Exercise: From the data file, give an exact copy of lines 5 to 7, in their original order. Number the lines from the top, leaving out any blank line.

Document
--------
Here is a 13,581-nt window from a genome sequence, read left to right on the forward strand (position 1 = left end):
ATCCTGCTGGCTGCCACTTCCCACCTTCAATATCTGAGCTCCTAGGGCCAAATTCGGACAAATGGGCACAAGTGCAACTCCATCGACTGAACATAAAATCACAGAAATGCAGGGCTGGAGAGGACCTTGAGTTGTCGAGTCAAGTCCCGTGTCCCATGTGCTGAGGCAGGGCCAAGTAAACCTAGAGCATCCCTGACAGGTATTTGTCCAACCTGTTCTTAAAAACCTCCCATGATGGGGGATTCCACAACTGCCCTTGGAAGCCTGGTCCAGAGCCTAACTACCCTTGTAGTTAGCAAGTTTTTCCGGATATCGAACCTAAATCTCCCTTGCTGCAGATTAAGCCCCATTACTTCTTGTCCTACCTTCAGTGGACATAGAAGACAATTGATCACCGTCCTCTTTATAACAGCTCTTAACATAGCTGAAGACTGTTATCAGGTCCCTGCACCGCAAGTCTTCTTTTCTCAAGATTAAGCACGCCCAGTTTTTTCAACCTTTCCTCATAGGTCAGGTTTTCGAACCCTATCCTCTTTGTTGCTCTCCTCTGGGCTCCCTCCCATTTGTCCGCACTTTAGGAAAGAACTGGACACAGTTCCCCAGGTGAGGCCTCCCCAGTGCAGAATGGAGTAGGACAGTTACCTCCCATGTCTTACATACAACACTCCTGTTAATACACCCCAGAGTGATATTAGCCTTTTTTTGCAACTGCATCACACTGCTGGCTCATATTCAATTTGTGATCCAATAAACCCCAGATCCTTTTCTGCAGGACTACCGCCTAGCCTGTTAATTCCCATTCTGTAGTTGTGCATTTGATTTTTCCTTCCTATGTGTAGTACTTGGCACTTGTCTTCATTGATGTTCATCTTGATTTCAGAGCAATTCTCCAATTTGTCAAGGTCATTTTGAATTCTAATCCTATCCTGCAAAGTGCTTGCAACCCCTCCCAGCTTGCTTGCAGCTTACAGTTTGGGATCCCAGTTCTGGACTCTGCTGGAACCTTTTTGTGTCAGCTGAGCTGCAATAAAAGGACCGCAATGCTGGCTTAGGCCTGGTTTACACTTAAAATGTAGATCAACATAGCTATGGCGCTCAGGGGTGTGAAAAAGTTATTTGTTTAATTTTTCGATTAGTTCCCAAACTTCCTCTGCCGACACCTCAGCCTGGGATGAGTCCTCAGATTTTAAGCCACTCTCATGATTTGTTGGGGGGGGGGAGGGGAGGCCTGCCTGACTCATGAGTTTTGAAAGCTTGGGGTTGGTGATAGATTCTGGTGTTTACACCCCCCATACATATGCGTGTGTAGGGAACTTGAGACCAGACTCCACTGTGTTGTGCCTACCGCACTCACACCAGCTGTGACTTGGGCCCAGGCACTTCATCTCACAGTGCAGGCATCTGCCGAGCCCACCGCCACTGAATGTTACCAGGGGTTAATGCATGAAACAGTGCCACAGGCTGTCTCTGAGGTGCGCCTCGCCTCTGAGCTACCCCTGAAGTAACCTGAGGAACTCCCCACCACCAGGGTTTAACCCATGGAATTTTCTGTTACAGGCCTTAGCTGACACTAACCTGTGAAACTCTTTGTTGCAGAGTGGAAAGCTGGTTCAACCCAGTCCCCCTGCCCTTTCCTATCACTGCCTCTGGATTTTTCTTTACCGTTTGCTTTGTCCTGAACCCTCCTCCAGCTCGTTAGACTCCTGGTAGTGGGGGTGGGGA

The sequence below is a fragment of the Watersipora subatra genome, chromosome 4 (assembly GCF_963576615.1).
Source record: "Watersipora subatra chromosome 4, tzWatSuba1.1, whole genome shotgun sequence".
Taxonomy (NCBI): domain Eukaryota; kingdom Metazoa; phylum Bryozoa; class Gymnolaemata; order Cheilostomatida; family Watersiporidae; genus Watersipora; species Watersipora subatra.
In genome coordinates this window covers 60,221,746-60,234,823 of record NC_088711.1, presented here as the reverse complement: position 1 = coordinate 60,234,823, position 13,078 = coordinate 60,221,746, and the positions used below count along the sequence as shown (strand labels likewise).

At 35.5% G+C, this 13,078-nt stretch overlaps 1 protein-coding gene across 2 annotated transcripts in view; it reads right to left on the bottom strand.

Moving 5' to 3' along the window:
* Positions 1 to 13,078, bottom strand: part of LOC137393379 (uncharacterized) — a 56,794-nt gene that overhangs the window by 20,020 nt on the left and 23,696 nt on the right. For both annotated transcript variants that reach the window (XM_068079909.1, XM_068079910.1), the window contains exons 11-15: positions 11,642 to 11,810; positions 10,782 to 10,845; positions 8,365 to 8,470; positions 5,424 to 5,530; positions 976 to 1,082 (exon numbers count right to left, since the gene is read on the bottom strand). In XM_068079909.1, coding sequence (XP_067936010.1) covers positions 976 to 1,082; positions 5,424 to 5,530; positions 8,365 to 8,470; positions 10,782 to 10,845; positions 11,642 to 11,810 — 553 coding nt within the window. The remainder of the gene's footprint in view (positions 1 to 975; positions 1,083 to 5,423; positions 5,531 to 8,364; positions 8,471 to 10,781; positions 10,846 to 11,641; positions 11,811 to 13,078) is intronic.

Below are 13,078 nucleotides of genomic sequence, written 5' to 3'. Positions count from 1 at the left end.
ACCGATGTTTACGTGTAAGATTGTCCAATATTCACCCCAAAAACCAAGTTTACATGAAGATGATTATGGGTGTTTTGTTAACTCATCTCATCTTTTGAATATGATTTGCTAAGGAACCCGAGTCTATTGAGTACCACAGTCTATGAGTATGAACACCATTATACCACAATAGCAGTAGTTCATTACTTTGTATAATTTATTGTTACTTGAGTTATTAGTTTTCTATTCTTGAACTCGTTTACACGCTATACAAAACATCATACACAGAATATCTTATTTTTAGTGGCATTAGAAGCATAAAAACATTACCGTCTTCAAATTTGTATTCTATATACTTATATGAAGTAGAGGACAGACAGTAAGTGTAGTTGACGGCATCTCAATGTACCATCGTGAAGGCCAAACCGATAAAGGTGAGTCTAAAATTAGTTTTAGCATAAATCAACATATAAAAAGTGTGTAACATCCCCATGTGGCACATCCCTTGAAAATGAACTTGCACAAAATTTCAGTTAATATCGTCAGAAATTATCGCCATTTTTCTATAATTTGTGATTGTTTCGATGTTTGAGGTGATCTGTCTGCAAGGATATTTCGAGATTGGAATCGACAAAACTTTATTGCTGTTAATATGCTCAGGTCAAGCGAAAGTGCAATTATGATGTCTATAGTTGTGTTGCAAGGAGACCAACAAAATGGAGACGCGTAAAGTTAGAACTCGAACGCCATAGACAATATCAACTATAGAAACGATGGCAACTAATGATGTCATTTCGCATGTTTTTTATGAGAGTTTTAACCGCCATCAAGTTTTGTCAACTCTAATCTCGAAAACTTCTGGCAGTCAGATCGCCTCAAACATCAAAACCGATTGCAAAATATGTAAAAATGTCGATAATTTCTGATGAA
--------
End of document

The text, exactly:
Taxonomy (NCBI): domain Eukaryota; kingdom Metazoa; phylum Bryozoa; class Gymnolaemata; order Cheilostomatida; family Watersiporidae; genus Watersipora; species Watersipora subatra.
In genome coordinates this window covers 60,221,746-60,234,823 of record NC_088711.1, presented here as the reverse complement: position 1 = coordinate 60,234,823, position 13,078 = coordinate 60,221,746, and the positions used below count along the sequence as shown (strand labels likewise).

At 35.5% G+C, this 13,078-nt stretch overlaps 1 protein-coding gene across 2 annotated transcripts in view; it reads right to left on the bottom strand.